The Manfrotto Pro Light Laptop Sleeve
The laptop sleeve adds a spot for a laptop and tablet as well as two smaller front pockets for personal items. There was plenty of room for my 15-inch laptop with room to spare. The other pockets were big enough for my charger, a portable external tripod, and other small items. Most hard cases don’t have a lot of space for these smaller items, so this accessory is a good solution.
The laptop sleeve has a diamond pattern that works well with the look of the outside of the case. Latching the four points on the case takes a few minutes. Gear is easy to access, though one latch point prevents the laptop zipper from opening down the long side. You can still pull the laptop out from the top.
The laptop sleeve is best on the case; I wouldn’t buy it without owning the case. But, if you need to pull it off, there is a built-in grab handle on the back.
Unfortunately, the laptop sleeve adds another inch or two to the depth of this case, which means it’s going to just slightly exceed carry-on dimensions. A laptop sleeve that could fit in the high lid could have been a better solution. If I were going to fly with this case, I would count the hard case as my carry-on and bring a laptop backpack as my personal item instead of latching the laptop on the front. If you’re not flying though, the laptop sleeve is a convenient option.
The Manfrotto Pro light Tough Tripod Bag
This tripod bag works on or off the hard case. It’s a roomy bag that’s laughably big on a travel-sized tripod, but that means it could fit bigger tripods. It has four latch points to attach to the case, or can be carried with a removable shoulder strap. The top expands to accommodate a wider variety of tripod sizes, up to about 34 inches long.
The version of the hard case that includes the dividers includes a tripod add-on system. It’s not a fully enclosed case, but a pocket and strap — similar to how you latch a tripod onto a backpack.
I once had my luggage torn in two by the airline, including the shirts and even the cord of the hair straightener inside. While I always pack my camera gear in a carry-on, I’ve ridden in a few small planes where there was no room in the overhead bins and my gear had to be checked at the gate. It makes for an incredibly nerve-wracking flight. Needless to say, I wanted to see the Manfrotto Pro Light Tough 55 handle being tossed around. While I haven’t traveled by air since pre-Covid, I wanted to see what this hard case could handle.
I put a fresh egg inside and threw the foam version case up in the air — twice. Both times, the egg was uncracked. The case ended up a little muddy, but the clasps and handles continued functioning perfectly after the toss-up. I repeated the test with the divider system, placing the dividers as close as possible to hug the egg in place. This egg also did not crack after a toss in the air.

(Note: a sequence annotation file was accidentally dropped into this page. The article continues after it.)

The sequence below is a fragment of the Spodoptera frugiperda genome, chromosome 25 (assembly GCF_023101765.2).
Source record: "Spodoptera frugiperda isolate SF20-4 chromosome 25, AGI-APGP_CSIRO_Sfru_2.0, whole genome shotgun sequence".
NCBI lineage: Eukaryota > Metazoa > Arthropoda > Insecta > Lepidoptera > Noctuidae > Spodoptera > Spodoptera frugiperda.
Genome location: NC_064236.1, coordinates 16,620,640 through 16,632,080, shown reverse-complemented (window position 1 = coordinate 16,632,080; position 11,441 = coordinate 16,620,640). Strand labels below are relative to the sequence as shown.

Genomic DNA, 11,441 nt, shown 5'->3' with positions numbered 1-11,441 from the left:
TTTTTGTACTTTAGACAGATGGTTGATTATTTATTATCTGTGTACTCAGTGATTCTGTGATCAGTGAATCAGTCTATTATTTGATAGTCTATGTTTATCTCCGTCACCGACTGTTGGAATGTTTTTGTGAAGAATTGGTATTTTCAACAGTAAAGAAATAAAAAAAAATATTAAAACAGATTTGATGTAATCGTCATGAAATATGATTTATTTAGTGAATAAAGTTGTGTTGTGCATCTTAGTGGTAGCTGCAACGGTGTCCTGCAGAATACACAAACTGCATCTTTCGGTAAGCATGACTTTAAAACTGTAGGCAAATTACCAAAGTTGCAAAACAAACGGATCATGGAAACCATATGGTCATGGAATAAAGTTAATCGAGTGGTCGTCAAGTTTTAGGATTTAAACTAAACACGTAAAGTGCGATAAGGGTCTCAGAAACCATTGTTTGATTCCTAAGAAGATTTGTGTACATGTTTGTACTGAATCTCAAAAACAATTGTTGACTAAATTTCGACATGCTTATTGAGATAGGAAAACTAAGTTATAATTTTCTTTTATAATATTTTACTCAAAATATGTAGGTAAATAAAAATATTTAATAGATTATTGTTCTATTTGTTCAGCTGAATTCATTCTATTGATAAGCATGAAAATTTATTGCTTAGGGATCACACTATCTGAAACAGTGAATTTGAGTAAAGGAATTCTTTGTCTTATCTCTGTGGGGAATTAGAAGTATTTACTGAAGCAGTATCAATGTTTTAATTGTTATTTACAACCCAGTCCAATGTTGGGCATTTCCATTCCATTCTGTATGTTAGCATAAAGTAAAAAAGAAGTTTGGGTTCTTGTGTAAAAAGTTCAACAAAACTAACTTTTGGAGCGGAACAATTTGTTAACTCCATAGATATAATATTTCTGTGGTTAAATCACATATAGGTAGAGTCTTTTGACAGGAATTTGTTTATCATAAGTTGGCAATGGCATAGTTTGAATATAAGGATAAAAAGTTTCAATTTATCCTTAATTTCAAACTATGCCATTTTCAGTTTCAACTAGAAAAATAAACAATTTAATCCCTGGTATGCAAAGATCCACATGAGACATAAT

Next, I put the case in the shower for about five minutes. I couldn’t feel any moisture inside and the foam remained dry.
Obviously, the soft accessories that can be paired with the bag won’t have the same level of durability. The zippers aren’t weather-sealed, and I wouldn’t toss the case with my laptop attached inside the exterior pouch. But, they feel well built. My biggest concern would be the tie-ons getting caught in the airline conveyor belt and ripping off. But, I think the add-ons would stay attached in most scenarios.
Now, a durable case doesn’t mean the airline won’t lose your baggage — which is why it’s carry-on sized. But, this case held up perfectly after being thrown around and drowned in a downpour.
Ease of Use
As a bag designed to handle the roughest conditions, the Manfrotto Pro Light Tough 55 doesn’t pop open instantly. But, it sits at a happy medium between staying shut when tumbled and being too difficult to work. The latches require pulling a red tab underneath before they’ll flip open, which is sturdy but quick.
The retractable handle does take a few seconds and two hands to unlock. It’s not a terrible inconvenience, but the soft-sided camera roller bags that I’ve used are a bit faster to start rolling with.
Pre-Cubed Foam vs. Adjustable Dividers
Between the two versions of the case, the flexible dividers are easier to use. Customizing the foam takes a bit to set up. One of the pieces accidentally tore too far, which meant the foam between two spaces didn’t stay in place. That’s a risk with all foam inserts, however. On the upside, tearing away tiny cubes of foam can help get a more snug fit than the dividers. That’s particularly noticeable with short lenses, which have room to move up and down in the divider system.
Even though the cases are the same size, I could fit more into the case with the dividers rather than the foam. I wanted to leave at least two cubes of foam between my gear. But, the added room in the dividers is also partially due to better organization, since the dividers is already set up to hold detached camera bodies upright, rather than flat. The dividers are easy to adjust multiple times. While you can save that pulled-out foam, the cubed foam is harder to change once you’ve torn out your organization scheme.
The divider system costs about $85 more than the cubed foam version. The divider system also comes with a strap-on tripod holster (not the fully enclosed bag), while the foam does not include that option.
- It passed durability and waterproof tests with flying colors.
- The accessories make this bag much more versatile than a typical hard case.
- There’s lots of room, particularly in the option with the dividers.
- The wheels are smooth and the handles comfortable.
- You can choose between flexible dividers or cubed foam.
- Using the accessories, the case becomes larger than the carry-on limits.
- The handle needs two hands to unlock.
- It’s pricey.
Hard cases may be the most protective, but they are often the least versatile. With add-ons, Manfrotto is working to change that. Am I going to replace my backpack with this hard case? Well, no. Am I going to switch my gear over to this hard case for travel? Absolutely. When you need the most protection, but don’t want to sacrifice the space for a tripod or laptop, the Manfrotto Pro Light Tough 55 is a good solution. The case is versatile, yet tough enough to keep an egg from cracking after being thrown in the air. And, it’s watertight enough to withstand complete downpours.
While the add-ons make this case more versatile, it does put the case over the nine-inch depth for a carry-on. You could carry a laptop through the subway, but you might not be able to slip the modified bag into an overhead bin. It’s also a bit pricey, and you need two hands to release the luggage handle.
For versatility and protection, I’m giving the Manfrotto Pro Light Tough 55 five out of five stars. Want one? Check out Amazon for the latest prices.